Small Business

When the Growing Gets Tough


By Nelson Davis

If customers owe you money, view those funds as uncaptured dollars. Simply being a bit more aggressive about collecting your accounts receivable can increase cash flow by 10% to 15%.

The best salespeople and marketers I've ever met have two traits that lift them above conventional hard-times thinking. One is that they are prepared to persistently give before expecting to receive, and the other is a clear recognition that they must always think first of the client or prospect's issues. Those principles can also support your money quest.

Does an existing client or prospect have a problem that you know about and can help solve? Those enterprises may fund your development work to create a new product or service they desperately need. They, of course, would be the first customers for something that may have wider applications or a long commercial future.

PURSUING HIDDEN DOLLARS. In hard times, venture capital only gives the impression of having totally disappeared. It doesn't really go away, but simply becomes a bit more selective. One useful aspect of all this is that venture capitalists have more time to look at deals and a greater inclination to consider situations that in "easy picking" times would be considered marginal. Money is always seeking opportunities. Present your situation as a wonderful opportunity. You can create a password-protected section of your Web site that contains a full Power Point presentation for your business or new idea. It can contain audio and video along with pertinent spreadsheets and other sales information.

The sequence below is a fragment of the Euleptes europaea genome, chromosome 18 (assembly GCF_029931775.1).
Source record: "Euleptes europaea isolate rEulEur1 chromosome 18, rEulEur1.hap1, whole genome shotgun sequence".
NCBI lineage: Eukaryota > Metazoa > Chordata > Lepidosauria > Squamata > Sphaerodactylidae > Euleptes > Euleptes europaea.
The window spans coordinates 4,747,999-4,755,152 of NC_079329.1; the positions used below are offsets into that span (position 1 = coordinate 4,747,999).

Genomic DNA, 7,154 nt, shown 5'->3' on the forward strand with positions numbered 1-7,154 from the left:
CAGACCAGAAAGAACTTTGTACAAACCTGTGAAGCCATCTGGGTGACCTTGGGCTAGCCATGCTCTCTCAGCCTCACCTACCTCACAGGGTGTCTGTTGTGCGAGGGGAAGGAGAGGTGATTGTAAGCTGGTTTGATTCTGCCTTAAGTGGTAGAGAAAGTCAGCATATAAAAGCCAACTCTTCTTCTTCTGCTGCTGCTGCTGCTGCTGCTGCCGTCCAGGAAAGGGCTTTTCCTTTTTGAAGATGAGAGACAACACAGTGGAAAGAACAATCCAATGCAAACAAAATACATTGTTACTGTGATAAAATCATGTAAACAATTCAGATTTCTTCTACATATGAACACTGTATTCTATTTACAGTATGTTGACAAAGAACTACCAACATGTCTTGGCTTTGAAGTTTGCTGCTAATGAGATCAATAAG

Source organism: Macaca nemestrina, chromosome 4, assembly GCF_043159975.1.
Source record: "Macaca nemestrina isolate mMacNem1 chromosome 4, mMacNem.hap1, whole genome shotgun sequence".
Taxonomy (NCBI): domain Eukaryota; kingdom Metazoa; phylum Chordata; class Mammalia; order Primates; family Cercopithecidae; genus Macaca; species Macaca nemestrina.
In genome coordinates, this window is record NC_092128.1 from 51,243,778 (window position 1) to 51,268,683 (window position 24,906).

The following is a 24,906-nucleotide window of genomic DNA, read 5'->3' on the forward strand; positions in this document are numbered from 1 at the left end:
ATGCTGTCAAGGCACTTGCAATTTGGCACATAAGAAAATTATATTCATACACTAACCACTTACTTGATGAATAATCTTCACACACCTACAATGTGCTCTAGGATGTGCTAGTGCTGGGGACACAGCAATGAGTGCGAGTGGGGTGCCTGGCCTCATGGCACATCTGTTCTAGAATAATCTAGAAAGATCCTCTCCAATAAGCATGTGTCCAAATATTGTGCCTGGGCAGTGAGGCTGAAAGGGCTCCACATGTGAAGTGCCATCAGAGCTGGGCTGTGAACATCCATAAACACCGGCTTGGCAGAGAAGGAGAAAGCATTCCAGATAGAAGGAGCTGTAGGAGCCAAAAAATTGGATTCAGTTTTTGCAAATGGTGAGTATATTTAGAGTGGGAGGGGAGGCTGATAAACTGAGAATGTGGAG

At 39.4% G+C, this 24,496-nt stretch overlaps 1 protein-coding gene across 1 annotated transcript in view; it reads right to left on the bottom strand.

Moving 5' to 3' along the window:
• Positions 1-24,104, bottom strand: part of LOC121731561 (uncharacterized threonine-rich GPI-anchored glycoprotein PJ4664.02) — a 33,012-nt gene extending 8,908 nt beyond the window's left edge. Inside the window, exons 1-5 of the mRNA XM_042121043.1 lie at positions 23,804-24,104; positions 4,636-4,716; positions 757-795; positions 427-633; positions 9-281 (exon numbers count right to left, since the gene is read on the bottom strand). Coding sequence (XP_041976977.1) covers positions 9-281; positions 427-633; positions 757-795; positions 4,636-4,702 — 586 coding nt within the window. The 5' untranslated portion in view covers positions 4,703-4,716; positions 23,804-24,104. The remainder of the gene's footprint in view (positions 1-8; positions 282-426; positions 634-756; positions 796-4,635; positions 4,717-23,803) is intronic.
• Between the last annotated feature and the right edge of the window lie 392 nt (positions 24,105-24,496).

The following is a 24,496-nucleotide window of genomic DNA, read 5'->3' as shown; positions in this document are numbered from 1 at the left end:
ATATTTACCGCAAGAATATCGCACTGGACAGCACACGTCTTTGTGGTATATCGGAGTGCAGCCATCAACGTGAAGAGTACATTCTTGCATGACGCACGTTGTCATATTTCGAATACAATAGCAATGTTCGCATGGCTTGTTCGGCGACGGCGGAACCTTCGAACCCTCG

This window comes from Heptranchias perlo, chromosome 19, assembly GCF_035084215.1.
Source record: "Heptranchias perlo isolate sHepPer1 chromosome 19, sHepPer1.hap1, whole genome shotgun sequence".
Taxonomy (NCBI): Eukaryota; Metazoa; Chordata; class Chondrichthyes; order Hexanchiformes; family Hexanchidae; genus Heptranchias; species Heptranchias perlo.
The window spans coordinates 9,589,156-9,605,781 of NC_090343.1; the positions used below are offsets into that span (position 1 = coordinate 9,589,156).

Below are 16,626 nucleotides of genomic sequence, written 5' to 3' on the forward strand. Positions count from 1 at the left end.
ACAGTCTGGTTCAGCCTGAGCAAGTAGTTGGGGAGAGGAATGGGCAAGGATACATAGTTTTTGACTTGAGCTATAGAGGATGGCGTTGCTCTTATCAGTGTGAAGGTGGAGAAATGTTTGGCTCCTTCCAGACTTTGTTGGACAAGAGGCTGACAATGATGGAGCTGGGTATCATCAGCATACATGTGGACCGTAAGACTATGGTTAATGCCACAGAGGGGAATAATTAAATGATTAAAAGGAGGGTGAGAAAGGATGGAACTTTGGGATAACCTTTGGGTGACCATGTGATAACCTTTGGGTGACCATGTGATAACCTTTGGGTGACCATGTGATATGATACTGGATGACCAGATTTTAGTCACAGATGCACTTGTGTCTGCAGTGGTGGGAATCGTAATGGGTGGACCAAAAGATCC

Your attitude is everything. When a person has a job, the unemployment rate is zero; when that same person doesn't, the rate is 100%. Don't let reports of tough times completely shape your attitude. You are looking for singular opportunities to serve the interests and needs of people who have money to lend or invest. On any day of the week, checks are being written to small-business owners like you all over the country. What you want to do is place yourself squarely in the path of someone who controls these funds. Money, like water, tends to gather in places we call pools! Your task is to create that place where it feels comfortable.

Don't ignore the usual suspects. There are many loan-guarantee programs around the country, beginning with those offered by the Small Business Administration. In addition, economic-development groups exist for businesses of all sizes -- there's even a growing trend of churches to have loan programs.

In fact, during hard times, your money hunt can benefit from yet another fundamental, namely Biblical advice: "Seek and you shall find. Knock and it shall be opened unto you. Ask and you shall receive."

Prior to launching his production company, Davis was a partner in several small businesses, including a submarine-sandwich shop, Fat Albert's, which became a 14-shop chain.

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